After the fetish for renewable energy that’s expensive and intermittent, the greatest fixation of the utopian left is mass transit, especially light rail—a 19th century technology for 21st century mobility needs. (Who says the left isn’t reactionary?) It has long been an embarrassment that the cars for our various light rail systems that taxpayers have been massively subsidizing come mostly from overseas manufacturers.
That’s why one of the items buried in the infamous “stimulus” of 2009 was funding for an American streetcar manufacturing effort, to be built where else: Portland, Oregon. But it has turned into a total bust, as the Washington Post reported yesterday:
Early in President Obama’s first term, transportation secretary Ray LaHood traveled to Portland, Ore., stood before American workers in red, white and blue hard hats and made a pitch for their gleaming back-to-the-future product.
“These are the first streetcars to be manufactured in America in nearly 60 years,” LaHood told the cheering crowd in 2009. “This is the dawn of a new era for public transportation in the United States, a new opportunity to claim ‘Made in America.’ That is a great thing to be able to say!” . . .
Company executives and their patrons greatly overestimated the size of the market they could capture and underestimated the difficulty of starting a homegrown streetcar business from scratch. Executives hoped to sell 10 or 15 of the 8-by-66-foot vehicles each year and create hundreds of new jobs as communities embraced a national streetcar revival. The company’s president at the time, Chandra Brown, set her gaze further. “One day, we can’t wait to be exporting these cars,” she said during another LaHood visit in 2011.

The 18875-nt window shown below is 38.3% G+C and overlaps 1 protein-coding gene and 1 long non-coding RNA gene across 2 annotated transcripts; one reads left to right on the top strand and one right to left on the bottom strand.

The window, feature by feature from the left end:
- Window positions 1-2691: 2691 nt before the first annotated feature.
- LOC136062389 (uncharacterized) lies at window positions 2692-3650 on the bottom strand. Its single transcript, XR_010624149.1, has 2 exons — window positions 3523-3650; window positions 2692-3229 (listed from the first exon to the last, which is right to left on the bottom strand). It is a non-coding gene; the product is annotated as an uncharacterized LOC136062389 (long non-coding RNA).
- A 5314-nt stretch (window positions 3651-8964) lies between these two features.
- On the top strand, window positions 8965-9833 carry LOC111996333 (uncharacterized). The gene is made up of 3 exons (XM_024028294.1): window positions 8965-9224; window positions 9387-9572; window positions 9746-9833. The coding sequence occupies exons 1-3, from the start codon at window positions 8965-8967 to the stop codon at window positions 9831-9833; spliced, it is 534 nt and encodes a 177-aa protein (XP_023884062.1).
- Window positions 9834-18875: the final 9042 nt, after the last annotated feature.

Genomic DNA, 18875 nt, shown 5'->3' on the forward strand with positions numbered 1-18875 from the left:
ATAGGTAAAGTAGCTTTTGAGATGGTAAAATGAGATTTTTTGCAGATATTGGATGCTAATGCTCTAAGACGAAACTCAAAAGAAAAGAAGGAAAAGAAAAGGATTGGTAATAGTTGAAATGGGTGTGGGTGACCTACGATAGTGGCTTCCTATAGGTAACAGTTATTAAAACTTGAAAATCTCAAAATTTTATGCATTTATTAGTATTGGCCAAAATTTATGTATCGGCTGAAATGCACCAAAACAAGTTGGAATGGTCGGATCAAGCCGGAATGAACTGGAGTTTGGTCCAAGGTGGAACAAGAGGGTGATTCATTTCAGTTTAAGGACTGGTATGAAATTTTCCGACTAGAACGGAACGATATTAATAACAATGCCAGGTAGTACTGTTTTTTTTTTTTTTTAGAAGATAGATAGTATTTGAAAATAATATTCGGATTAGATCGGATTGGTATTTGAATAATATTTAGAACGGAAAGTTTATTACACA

Instead, the company built just 18 streetcars for three customers — the District, Tucson and Portland — and was late delivering them to all three cities. There are no new orders, and the facility built to produce up to 24 streetcars a year is dormant after the last Portland car was shipped out Nov. 21. Some workers have been laid off, others have been reassigned to United Streetcar’s parent company, Oregon Iron Works, which builds bridges and boats.
“We made a significant investment being in the streetcar business, and unfortunately there hasn’t been a marketplace that would justify that investment were we looking at it with the clarity of today,” said Oregon Iron Works President Corey Yraguen.
Or, as LaHood said, “maybe our calculations weren’t right.”
Ya think? (Buried deep in the story, by the way, are details of how the U.S. Dept. of Transportation simply threw out streetcar procurement bids from foreign manufacturers for DC Metro streetcars. “The wrong folks kept winning,” said D.C. Council member Tommy Wells (D-Ward 6), adding that federal officials were “very clear. They wanted Oregon to get the award.”)
At this point, there’s only one thing to do: Cue Portlandia!